Natalia and her friends get a huge amount out of volunteering themselves. All through their childhood they were told they were useless, and here they are helping other people in a way that only they can. They give friendship and a depth of understanding that we, the experts, can never give.
We want to celebrate our fabulous volunteers and thank you for giving them a chance to be heros. Your donations have allowed us to train our volunteers and to give them ongoing support through the year.
Before we go, we have a special message for our UK-based supporters. Between 1st and 8th September GlobalGiving UK are adding 50% to donations. This is a great time to make your donation go further. If you can't make a donation now, we'd be really grateful if you could share this report. If you'd like a reminder when the bonus week starts, please contact Sarah Gale (email@example.com). Thank you!
As we break for the summer we're looking back on an eventful year and want to thank you for giving us the opportunity to help so many young people as they make the transition from state care to independent life.
Over the last year we've held 86 group sessions for 18 young people, 55 individual counselling sessions for 15 young people and have supported 11 young people with home visits from a social worker.
Our greatest achievement this year is that our group is really motivated to change their lives rather than waiting for someone to come and do it for them. This means that we don't depend on staff from their hostel to bring them to meetings any more because they come independently. The group is also growing organically as our young people bring their friends along.
The group has really gelled and the young people support each other as well as talking their problems through with us. We have three volunteers who also grew up in orphanages but are a little older and have children. They tell us how important the meetings are for them and how much they want to help the younger ones not to feel alone in the world. They have invited group members to their homes and welcomed them into their families in a wonderful way.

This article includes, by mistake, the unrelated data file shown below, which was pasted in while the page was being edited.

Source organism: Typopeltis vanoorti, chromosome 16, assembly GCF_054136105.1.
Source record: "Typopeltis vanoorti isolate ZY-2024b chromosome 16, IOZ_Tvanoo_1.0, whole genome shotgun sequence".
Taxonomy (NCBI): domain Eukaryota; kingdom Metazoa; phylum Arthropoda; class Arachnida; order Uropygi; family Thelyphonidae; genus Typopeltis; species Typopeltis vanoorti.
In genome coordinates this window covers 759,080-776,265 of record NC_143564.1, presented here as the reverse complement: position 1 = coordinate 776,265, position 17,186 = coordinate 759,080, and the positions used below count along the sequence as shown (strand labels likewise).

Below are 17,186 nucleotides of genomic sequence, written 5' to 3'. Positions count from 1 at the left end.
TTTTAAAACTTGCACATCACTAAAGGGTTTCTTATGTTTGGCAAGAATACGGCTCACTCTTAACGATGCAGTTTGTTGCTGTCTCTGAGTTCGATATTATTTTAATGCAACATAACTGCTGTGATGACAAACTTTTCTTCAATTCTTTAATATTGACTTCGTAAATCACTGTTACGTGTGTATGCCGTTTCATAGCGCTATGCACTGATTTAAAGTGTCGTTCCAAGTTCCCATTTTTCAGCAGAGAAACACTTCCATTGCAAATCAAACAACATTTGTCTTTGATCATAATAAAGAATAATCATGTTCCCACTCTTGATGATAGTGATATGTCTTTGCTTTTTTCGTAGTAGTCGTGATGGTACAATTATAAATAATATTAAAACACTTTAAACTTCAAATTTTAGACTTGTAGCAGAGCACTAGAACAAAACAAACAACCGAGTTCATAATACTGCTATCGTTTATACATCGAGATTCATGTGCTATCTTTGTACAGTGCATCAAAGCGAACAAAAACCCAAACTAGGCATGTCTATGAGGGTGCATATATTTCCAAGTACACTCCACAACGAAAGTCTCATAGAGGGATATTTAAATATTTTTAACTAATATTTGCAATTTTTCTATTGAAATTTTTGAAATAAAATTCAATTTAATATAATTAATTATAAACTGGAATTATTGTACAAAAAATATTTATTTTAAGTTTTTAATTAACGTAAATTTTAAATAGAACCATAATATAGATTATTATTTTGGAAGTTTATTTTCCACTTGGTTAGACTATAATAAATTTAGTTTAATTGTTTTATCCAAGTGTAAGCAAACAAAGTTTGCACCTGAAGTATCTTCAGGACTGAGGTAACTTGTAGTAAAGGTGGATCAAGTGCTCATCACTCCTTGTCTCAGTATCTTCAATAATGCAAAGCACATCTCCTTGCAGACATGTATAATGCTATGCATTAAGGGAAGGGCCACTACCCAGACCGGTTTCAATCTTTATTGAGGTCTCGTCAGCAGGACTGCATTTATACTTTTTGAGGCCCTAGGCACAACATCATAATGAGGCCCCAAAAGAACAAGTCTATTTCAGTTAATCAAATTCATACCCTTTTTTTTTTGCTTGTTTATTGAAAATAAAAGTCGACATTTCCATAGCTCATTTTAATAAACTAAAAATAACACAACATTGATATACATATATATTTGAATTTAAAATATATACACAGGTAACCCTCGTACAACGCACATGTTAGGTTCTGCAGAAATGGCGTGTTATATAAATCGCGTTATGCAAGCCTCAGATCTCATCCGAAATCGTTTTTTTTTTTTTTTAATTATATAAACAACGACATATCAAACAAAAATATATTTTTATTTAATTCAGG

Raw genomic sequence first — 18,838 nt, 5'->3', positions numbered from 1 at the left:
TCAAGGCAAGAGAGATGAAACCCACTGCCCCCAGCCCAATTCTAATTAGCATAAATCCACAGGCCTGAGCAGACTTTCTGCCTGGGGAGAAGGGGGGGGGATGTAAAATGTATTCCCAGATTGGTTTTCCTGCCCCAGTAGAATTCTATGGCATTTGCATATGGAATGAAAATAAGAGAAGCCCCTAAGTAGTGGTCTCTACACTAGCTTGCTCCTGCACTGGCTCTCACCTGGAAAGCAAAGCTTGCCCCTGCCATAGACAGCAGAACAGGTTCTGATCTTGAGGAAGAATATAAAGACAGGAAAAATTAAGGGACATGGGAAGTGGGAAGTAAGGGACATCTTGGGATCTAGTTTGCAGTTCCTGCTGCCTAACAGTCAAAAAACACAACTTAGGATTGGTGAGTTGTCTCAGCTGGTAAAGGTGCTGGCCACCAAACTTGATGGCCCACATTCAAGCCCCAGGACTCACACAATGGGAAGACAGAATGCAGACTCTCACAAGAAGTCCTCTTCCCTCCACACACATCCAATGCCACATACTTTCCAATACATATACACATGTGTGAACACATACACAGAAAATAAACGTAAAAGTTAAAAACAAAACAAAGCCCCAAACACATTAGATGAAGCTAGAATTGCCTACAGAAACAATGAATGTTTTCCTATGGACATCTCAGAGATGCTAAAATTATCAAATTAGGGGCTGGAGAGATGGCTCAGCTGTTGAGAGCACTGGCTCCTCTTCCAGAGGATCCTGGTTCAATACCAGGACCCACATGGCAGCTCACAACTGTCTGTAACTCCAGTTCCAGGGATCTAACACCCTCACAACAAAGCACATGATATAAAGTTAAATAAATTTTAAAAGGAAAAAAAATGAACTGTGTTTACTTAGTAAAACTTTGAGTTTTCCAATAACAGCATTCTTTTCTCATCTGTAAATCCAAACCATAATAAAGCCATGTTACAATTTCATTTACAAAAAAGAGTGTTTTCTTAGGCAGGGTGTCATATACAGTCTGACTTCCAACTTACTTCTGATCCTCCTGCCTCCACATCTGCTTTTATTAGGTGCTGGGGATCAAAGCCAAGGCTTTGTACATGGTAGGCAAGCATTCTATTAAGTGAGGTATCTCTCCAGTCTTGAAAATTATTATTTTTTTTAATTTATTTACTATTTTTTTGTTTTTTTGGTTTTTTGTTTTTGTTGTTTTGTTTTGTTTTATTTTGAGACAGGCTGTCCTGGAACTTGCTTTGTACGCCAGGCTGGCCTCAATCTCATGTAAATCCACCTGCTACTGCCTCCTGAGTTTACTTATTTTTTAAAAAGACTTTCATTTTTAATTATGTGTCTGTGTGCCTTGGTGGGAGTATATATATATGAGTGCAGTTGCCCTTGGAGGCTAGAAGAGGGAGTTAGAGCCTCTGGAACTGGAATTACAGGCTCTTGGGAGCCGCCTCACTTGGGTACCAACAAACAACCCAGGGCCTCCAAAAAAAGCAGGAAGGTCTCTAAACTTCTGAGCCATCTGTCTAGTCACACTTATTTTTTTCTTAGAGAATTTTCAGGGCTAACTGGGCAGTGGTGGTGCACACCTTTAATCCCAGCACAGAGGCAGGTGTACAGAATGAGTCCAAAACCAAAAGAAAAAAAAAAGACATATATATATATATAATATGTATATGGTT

Our young people used to be reluctant to come and talk to us individually. They didn't want the group to think they were weak. Now, they are keen to talk. As some of them have started living independently new problems have cropped up that they want to discuss. They need advice on relationships with neighbours, relatives, and sometimes their parents (they are social orphans in that their parents abandoned them or they were taken into care). When they leave the orphanage system our young people sometimes want to make contact with their parents but they also feel very understandable anger. Without help it is very difficult for them to deal with these conflicting emotions.
Marina tells us about her difficulties:
"I suspect that my mum and brother want to take my flat off me. They are always inviting me round and asking me about my life. They explain that we are a family, but I don't understand what that means, a family. I don't feel anything towards them and I don't know what a family is. That woman, my mum, is crying all the time, but I don't believe a word she says. I'm sure they want to take their flat. I've decided not to see them any more."
After a lot of discussion with us, Marina is beginning to build up a relationship with her family. She has given her mum a mobile phone and they often talk. She has even started to care a little about them and wants to help her mother, who is disabled.
Another important development is that, thanks to the Global Giving community, we have been able to employ a social worker, who visits young people at home. This has helped us bring new people into the group who were too nervous at first to join in. They find it much easier to take the first step on familiar territory. The social worker has also encouraged several of our young people to take the big step of moving into their own flat. They help them plan how they will pay their bills and in the group we've been tackling the big fear of living alone after a life-time lived in dormitories. Our young people worked out that they could ask a friend to come and live with them.